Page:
The patient denied any previous episodes of chest pain. He also denied a history of hypertension, hyperlipidemia or arrhythmia. He did have a 22-pack-year smoking history, and reported occasional binge drinking. He denied any illicit drug use including cocaine. His mother sustained an acute MI in her 50s.

On physical examination, the patient was in no distress and was pain-free. Vital signs were: pulse 83, BP 125/80, T 36.6°C, RR 18/min, and saturation on room air was 99%. The cardiovascular examination was normal, as was the remainder of the physical examination. There was no cardiomegaly, infiltrates, effusions or other abnormality seen on chest radiograph. The EKG obtained without pain being present showed normal sinus rhythm, normal axis, narrow QRS, no Q waves, isoelectric ST-segment, biphasic T waves in V1 and V2 and deep, inverted T waves in V3 and V4 [Figure 1].

The EKG was immediately recognized as representing Wellens’ syndrome. Cardiac enzymes and lipid profile were obtained and found to be within normal limits. The patient was placed on oxygen via a nasal cannula as well as a cardiac monitor. Aspirin 325 mg was administered, and the patient was started on a nitroglycerin drip. He also received metoprolol. Heparin was held as the patient’s stool tested positive for occult blood.

The patient was admitted to the CCU and taken to cardiac catheterization the next morning. He was found to have multivessel disease, with the proximal LAD artery severely stenosed with a 95% blockage [Figure 2].

High-moderate disease was discovered in the mid-LAD, proximal left circumflex and ostial right coronary artery. Two drug-eluting stents were deployed, one in the proximal LAD and the other in the D1. The left ventriculogram demonstrated normal left ventricular function with an ejection fraction (EF) of 55-60%. An echocardiogram estimated EF to be 60-65% and found no dysfunction.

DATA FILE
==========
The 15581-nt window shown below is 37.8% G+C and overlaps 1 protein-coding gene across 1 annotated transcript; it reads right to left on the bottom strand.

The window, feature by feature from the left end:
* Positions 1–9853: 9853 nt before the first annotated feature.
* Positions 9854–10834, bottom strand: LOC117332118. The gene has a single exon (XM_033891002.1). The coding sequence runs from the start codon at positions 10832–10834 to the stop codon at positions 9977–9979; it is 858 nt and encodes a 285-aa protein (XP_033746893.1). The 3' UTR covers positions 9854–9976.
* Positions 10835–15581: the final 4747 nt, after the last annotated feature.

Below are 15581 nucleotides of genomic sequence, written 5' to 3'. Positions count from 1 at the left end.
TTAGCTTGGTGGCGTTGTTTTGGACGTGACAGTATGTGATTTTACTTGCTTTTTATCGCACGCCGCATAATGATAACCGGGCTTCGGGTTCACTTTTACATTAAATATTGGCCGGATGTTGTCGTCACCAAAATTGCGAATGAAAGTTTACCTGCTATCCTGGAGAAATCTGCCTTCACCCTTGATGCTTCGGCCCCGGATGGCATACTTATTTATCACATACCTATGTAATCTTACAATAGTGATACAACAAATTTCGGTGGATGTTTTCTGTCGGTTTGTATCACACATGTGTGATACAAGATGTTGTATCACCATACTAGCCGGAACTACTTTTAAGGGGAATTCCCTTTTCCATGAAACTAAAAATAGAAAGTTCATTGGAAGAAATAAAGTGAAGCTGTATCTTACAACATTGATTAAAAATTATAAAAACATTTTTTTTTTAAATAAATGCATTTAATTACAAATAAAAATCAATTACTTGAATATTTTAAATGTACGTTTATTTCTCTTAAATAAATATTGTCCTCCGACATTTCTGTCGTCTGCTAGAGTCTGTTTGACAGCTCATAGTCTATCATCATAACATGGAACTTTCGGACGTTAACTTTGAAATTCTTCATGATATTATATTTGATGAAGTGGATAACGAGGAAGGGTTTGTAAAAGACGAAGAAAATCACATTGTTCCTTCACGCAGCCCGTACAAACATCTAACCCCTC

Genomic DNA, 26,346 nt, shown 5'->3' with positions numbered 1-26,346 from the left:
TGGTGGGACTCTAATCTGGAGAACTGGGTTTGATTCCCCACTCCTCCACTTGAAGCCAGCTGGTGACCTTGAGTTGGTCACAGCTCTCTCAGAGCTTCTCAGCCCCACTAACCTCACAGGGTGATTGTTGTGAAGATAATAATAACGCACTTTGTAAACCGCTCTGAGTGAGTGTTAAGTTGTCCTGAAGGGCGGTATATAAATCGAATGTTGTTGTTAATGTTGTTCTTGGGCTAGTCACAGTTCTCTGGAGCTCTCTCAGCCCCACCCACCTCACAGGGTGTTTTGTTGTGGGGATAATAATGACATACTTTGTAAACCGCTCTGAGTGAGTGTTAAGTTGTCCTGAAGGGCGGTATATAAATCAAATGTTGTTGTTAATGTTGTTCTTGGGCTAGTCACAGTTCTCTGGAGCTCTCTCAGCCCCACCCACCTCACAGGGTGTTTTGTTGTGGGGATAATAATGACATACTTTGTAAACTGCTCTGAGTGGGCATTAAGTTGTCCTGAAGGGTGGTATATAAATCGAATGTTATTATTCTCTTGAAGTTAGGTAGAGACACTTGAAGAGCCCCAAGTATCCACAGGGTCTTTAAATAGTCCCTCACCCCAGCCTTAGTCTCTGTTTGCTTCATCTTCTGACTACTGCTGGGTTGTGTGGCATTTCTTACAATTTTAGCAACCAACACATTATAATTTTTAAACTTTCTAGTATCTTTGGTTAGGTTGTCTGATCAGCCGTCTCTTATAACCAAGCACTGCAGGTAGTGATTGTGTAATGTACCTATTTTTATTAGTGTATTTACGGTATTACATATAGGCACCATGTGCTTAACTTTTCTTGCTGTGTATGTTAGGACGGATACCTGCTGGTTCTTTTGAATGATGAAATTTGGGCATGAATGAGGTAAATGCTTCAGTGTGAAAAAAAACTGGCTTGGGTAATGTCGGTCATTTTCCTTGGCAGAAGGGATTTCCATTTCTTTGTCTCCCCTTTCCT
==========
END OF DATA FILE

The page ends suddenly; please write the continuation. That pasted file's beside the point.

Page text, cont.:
The patient was discharged the following day, with no complications and placed on atorvastatin, clopidogrel and aspirin for outpatient therapy].


Wellens’ syndrome was first described by Gerson and colleagues in 1980 as an inverted U-wave, and again in 1982 by De Zwaan, Wellens and colleagues as Wellens’ syndrome. [1],[2] It consists of a characteristic EKG finding suggesting severe stenosis of the proximal LAD artery, which will develop into an acute anterior wall MI within a few days to weeks in 75% of untreated patients. [1],[2],[3] Wellens’ syndrome is diagnosed based on the classic T-wave findings seen on an EKG taken when the patient is pain-free. These T-wave changes represent reperfusion of the myocardium. [4]